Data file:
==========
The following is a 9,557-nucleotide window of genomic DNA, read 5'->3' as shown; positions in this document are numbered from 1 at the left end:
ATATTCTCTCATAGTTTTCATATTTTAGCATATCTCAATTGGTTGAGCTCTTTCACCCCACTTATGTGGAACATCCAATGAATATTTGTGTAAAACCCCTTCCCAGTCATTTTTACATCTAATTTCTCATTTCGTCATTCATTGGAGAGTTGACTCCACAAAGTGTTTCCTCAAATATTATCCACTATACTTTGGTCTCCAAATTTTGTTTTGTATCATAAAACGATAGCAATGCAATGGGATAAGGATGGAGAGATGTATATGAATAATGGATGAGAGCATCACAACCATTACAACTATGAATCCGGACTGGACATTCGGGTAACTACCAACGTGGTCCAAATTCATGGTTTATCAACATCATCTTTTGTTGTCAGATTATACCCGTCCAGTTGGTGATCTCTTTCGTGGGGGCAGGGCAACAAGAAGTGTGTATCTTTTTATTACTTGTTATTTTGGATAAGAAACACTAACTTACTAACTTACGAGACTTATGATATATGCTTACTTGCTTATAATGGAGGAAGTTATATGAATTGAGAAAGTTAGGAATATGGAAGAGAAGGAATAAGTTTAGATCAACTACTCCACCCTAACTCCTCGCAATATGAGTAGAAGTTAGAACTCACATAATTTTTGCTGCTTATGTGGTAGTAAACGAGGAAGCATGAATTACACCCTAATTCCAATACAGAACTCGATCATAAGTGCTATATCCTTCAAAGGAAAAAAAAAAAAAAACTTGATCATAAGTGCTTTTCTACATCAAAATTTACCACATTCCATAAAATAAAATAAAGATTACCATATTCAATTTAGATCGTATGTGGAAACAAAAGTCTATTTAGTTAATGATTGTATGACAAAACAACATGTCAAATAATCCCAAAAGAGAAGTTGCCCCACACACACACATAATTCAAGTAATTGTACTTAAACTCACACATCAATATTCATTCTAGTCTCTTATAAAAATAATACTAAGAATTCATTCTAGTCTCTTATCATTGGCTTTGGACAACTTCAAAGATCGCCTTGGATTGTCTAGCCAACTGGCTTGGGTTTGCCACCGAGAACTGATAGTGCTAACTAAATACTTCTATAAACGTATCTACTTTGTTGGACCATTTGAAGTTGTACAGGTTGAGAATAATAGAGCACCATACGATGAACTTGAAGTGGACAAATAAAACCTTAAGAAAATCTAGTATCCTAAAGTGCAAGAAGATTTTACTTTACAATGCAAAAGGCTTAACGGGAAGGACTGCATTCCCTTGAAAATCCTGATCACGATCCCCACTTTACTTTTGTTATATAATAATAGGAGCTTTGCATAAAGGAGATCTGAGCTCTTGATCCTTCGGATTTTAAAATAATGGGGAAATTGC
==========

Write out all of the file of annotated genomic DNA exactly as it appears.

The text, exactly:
The following is a 9,557-nucleotide window of genomic DNA, read 5'->3' as shown; positions in this document are numbered from 1 at the left end:
ATATTCTCTCATAGTTTTCATATTTTAGCATATCTCAATTGGTTGAGCTCTTTCACCCCACTTATGTGGAACATCCAATGAATATTTGTGTAAAACCCCTTCCCAGTCATTTTTACATCTAATTTCTCATTTCGTCATTCATTGGAGAGTTGACTCCACAAAGTGTTTCCTCAAATATTATCCACTATACTTTGGTCTCCAAATTTTGTTTTGTATCATAAAACGATAGCAATGCAATGGGATAAGGATGGAGAGATGTATATGAATAATGGATGAGAGCATCACAACCATTACAACTATGAATCCGGACTGGACATTCGGGTAACTACCAACGTGGTCCAAATTCATGGTTTATCAACATCATCTTTTGTTGTCAGATTATACCCGTCCAGTTGGTGATCTCTTTCGTGGGGGCAGGGCAACAAGAAGTGTGTATCTTTTTATTACTTGTTATTTTGGATAAGAAACACTAACTTACTAACTTACGAGACTTATGATATATGCTTACTTGCTTATAATGGAGGAAGTTATATGAATTGAGAAAGTTAGGAATATGGAAGAGAAGGAATAAGTTTAGATCAACTACTCCACCCTAACTCCTCGCAATATGAGTAGAAGTTAGAACTCACATAATTTTTGCTGCTTATGTGGTAGTAAACGAGGAAGCATGAATTACACCCTAATTCCAATACAGAACTCGATCATAAGTGCTATATCCTTCAAAGGAAAAAAAAAAAAAAACTTGATCATAAGTGCTTTTCTACATCAAAATTTACCACATTCCATAAAATAAAATAAAGATTACCATATTCAATTTAGATCGTATGTGGAAACAAAAGTCTATTTAGTTAATGATTGTATGACAAAACAACATGTCAAATAATCCCAAAAGAGAAGTTGCCCCACACACACACATAATTCAAGTAATTGTACTTAAACTCACACATCAATATTCATTCTAGTCTCTTATAAAAATAATACTAAGAATTCATTCTAGTCTCTTATCATTGGCTTTGGACAACTTCAAAGATCGCCTTGGATTGTCTAGCCAACTGGCTTGGGTTTGCCACCGAGAACTGATAGTGCTAACTAAATACTTCTATAAACGTATCTACTTTGTTGGACCATTTGAAGTTGTACAGGTTGAGAATAATAGAGCACCATACGATGAACTTGAAGTGGACAAATAAAACCTTAAGAAAATCTAGTATCCTAAAGTGCAAGAAGATTTTACTTTACAATGCAAAAGGCTTAACGGGAAGGACTGCATTCCCTTGAAAATCCTGATCACGATCCCCACTTTACTTTTGTTATATAATAATAGGAGCTTTGCATAAAGGAGATCTGAGCTCTTGATCCTTCGGATTTTAAAATAATGGGGAAATTGC